results for au:Chien_T in:quant-ph
Recently, several intriguing conjectures have been proposed connecting symmetric informationally complete quantum measurements (SIC POVMs, or SICs) and algebraic number theory. These conjectures relate the SICs and their minimal defining algebraic number field. Testing or sharpening these conjectures requires that the SICs are expressed exactly, rather than as numerical approximations. While many exact solutions of SICs have been constructed previously using Gröbner bases, this method has probably been taken as far as is possible with current computer technology. Here we describe a method for converting high-precision numerical solutions into exact ones using an integer relation algorithm in conjunction with the Galois symmetries of a SIC. Using this method we have calculated 69 new exact solutions, including 9 new dimensions where previously only numerical solutions were known, which more than triples the number of known exact solutions. In some cases the solutions require number fields with degrees as high as 12,288. We use these solutions to confirm that they obey the number-theoretic conjectures and we address two questions suggested by the previous work.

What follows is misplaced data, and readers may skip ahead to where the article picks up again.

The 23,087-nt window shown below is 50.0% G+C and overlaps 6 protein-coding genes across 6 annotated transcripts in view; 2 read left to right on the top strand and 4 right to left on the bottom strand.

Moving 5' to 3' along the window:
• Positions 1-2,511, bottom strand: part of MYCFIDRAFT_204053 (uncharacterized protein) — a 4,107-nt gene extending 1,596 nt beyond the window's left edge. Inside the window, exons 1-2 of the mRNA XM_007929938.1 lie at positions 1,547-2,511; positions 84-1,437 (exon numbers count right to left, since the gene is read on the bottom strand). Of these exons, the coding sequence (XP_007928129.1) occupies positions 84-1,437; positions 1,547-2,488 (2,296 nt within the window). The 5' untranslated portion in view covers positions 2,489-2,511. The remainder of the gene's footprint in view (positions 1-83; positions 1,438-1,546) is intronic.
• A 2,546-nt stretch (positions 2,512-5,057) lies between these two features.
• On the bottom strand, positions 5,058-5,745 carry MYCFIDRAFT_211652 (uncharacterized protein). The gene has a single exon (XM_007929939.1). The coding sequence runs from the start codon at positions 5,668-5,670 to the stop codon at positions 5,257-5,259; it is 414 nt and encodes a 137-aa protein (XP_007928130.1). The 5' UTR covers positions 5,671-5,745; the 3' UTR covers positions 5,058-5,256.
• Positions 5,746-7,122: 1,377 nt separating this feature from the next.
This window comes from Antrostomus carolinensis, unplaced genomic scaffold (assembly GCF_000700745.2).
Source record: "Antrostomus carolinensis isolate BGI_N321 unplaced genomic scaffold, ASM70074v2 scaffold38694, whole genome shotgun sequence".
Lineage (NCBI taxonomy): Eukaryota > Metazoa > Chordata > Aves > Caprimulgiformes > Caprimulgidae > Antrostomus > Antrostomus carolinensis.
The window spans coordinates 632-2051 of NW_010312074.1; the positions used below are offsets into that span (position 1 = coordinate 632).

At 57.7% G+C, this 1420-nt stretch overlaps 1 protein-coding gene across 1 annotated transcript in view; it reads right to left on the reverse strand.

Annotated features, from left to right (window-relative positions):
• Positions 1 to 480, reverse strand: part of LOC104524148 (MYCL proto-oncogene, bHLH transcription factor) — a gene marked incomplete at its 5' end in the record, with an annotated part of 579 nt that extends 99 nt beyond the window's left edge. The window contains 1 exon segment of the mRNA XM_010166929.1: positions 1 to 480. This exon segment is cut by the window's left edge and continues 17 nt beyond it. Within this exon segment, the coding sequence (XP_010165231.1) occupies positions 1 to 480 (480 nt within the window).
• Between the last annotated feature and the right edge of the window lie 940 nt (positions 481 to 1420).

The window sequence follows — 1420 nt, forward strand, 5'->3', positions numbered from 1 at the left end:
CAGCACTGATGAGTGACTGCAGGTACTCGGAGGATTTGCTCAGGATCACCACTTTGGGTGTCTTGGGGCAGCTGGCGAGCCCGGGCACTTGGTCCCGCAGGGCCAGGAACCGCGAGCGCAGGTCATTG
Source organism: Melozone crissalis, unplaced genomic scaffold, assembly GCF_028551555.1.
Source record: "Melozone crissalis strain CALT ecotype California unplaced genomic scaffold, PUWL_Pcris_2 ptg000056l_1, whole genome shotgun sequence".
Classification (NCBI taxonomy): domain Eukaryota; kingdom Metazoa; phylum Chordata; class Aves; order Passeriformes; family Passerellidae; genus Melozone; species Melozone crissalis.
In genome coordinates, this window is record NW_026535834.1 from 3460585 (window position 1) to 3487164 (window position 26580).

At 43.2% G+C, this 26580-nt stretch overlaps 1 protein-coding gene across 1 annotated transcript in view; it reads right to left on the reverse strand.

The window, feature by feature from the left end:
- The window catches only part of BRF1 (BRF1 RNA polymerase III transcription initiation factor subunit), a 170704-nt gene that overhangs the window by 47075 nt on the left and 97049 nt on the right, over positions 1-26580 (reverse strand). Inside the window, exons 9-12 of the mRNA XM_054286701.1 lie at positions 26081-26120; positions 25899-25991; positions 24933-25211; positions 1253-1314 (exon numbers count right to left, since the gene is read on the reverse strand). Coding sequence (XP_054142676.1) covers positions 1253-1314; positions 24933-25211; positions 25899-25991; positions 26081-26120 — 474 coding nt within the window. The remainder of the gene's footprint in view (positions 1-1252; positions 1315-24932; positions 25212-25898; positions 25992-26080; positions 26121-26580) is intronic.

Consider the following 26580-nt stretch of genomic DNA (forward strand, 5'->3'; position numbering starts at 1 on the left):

Microwave parametric amplifiers based on Josephson junctions have become a key component of many quantum information experiments. One key limitation which has not been well predicted by theory is the gain saturation behavior which determines its ability to process large amplitude signals. The typical explanation for this behavior in phase-preserving amplifiers based on three-wave mixing is pump depletion, in which the consumption of pump photons to produce amplification results in a reduction in gain. However, in this work we present experimental data and theoretical calculations showing that the fourth-order Kerr nonlinearities inherent in the Josephson junctions are the dominant factor in the Josephson Parametric Converter (JPC). The Kerr-based theory has the unusual property of causing saturation to both lower and higher gains, depending on bias conditions. This work presents a new methodology for optimizing device performance in the presence of Kerr nonlinearities while retaining device tunability, and points to the necessity of controlling higher-order Hamiltonian terms to make further improvements in parametric devices.